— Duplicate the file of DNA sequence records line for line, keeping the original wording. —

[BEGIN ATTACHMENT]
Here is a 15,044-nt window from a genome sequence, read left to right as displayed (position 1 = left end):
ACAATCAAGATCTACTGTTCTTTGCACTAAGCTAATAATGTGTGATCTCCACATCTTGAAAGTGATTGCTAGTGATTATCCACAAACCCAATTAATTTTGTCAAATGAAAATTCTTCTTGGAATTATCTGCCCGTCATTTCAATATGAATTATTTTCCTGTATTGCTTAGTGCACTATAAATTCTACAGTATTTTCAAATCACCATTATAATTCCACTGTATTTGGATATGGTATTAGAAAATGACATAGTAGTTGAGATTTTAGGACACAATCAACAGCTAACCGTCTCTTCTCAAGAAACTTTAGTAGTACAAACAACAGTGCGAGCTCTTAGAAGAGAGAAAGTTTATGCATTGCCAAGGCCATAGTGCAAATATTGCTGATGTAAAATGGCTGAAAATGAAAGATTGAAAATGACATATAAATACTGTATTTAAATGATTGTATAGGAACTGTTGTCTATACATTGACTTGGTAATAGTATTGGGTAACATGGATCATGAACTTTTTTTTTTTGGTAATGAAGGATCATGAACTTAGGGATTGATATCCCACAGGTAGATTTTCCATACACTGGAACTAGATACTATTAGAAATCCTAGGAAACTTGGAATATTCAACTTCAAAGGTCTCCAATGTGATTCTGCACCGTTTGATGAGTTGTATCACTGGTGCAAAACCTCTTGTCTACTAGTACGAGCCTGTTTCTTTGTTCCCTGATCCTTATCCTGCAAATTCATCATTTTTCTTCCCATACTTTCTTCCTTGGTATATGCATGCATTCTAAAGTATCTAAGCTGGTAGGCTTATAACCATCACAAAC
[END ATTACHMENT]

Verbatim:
Here is a 15,044-nt window from a genome sequence, read left to right as displayed (position 1 = left end):
ACAATCAAGATCTACTGTTCTTTGCACTAAGCTAATAATGTGTGATCTCCACATCTTGAAAGTGATTGCTAGTGATTATCCACAAACCCAATTAATTTTGTCAAATGAAAATTCTTCTTGGAATTATCTGCCCGTCATTTCAATATGAATTATTTTCCTGTATTGCTTAGTGCACTATAAATTCTACAGTATTTTCAAATCACCATTATAATTCCACTGTATTTGGATATGGTATTAGAAAATGACATAGTAGTTGAGATTTTAGGACACAATCAACAGCTAACCGTCTCTTCTCAAGAAACTTTAGTAGTACAAACAACAGTGCGAGCTCTTAGAAGAGAGAAAGTTTATGCATTGCCAAGGCCATAGTGCAAATATTGCTGATGTAAAATGGCTGAAAATGAAAGATTGAAAATGACATATAAATACTGTATTTAAATGATTGTATAGGAACTGTTGTCTATACATTGACTTGGTAATAGTATTGGGTAACATGGATCATGAACTTTTTTTTTTTGGTAATGAAGGATCATGAACTTAGGGATTGATATCCCACAGGTAGATTTTCCATACACTGGAACTAGATACTATTAGAAATCCTAGGAAACTTGGAATATTCAACTTCAAAGGTCTCCAATGTGATTCTGCACCGTTTGATGAGTTGTATCACTGGTGCAAAACCTCTTGTCTACTAGTACGAGCCTGTTTCTTTGTTCCCTGATCCTTATCCTGCAAATTCATCATTTTTCTTCCCATACTTTCTTCCTTGGTATATGCATGCATTCTAAAGTATCTAAGCTGGTAGGCTTATAACCATCACAAAC